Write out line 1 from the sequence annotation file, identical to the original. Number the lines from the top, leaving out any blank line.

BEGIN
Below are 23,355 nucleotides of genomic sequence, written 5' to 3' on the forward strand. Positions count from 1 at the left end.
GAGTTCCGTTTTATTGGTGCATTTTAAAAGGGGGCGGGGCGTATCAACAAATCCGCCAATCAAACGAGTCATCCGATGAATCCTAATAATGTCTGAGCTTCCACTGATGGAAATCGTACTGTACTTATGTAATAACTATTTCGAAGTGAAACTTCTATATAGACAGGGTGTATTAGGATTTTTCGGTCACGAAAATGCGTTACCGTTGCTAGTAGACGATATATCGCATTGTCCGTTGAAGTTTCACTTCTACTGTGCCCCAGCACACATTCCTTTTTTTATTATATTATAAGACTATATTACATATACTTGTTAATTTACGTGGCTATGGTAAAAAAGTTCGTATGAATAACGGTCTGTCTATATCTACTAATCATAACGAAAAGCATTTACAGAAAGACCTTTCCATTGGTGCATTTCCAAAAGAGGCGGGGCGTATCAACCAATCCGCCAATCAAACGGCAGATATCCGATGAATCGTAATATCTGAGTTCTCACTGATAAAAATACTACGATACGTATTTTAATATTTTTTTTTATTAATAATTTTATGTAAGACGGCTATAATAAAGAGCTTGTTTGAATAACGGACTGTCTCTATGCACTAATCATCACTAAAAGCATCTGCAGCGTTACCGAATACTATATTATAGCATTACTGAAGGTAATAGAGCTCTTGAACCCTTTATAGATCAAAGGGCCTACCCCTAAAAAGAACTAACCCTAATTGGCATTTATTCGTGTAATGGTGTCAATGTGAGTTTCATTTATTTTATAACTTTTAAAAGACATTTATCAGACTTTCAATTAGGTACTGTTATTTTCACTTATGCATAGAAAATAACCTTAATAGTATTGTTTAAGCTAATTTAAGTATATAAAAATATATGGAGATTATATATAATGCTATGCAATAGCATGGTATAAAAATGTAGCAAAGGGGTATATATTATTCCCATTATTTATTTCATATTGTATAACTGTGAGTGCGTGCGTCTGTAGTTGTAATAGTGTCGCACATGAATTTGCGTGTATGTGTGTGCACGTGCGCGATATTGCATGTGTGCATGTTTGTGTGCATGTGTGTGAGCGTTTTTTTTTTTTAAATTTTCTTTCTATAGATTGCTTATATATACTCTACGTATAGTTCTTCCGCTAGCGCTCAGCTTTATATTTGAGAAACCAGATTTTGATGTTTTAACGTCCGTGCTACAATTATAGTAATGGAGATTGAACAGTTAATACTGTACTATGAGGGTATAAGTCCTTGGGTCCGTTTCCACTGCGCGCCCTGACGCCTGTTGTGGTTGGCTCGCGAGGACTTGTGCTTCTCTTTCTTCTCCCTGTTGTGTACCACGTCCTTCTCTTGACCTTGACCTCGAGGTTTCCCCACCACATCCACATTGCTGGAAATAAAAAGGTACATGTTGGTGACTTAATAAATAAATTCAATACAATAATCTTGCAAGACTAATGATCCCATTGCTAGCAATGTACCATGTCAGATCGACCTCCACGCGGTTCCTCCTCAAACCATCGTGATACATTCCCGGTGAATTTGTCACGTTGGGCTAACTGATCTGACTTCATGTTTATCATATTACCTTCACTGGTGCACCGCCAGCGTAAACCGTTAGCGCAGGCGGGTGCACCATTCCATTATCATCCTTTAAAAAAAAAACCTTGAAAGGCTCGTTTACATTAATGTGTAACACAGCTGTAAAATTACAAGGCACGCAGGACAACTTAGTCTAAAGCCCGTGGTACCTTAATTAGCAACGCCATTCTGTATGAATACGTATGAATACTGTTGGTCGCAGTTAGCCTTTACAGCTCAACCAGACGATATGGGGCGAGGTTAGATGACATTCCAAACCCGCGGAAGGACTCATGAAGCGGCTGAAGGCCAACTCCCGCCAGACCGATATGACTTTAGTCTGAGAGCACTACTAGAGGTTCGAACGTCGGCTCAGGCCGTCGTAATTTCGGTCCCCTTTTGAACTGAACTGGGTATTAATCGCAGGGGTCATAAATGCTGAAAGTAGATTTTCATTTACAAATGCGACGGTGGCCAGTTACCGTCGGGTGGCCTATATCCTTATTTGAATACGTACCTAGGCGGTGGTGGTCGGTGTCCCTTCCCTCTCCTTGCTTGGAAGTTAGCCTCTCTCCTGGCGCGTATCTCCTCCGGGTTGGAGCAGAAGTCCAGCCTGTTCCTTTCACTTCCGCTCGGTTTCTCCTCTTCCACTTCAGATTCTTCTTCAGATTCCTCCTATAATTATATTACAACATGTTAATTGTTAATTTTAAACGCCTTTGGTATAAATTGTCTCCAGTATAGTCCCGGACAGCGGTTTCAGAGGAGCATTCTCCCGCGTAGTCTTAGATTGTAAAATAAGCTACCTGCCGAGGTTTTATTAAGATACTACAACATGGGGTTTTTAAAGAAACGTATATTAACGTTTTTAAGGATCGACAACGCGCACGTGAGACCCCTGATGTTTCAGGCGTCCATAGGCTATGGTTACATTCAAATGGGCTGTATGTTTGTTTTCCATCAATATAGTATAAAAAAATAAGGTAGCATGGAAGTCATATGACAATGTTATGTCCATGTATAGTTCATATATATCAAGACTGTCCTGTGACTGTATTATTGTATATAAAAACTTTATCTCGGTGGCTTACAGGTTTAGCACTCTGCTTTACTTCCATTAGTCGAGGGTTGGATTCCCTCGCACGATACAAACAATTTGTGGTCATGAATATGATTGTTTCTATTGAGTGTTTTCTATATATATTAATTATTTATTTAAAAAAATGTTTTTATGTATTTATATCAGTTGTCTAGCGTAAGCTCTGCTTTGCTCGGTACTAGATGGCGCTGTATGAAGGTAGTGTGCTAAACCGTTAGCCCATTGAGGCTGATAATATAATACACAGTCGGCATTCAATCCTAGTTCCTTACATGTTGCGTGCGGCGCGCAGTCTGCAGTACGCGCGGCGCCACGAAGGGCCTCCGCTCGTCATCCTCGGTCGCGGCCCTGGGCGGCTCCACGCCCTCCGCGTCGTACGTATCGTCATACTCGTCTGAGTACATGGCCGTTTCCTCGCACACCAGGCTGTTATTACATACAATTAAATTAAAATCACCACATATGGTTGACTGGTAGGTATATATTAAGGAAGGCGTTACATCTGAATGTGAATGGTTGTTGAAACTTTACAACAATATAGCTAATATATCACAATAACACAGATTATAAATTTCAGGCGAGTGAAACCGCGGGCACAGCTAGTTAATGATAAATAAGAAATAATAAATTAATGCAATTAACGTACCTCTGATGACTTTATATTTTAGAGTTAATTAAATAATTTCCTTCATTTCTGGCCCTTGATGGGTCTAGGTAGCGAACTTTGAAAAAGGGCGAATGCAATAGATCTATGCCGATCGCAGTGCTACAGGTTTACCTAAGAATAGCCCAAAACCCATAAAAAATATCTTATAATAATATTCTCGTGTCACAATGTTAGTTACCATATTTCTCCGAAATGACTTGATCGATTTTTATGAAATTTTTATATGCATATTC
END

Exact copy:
Below are 23,355 nucleotides of genomic sequence, written 5' to 3' on the forward strand. Positions count from 1 at the left end.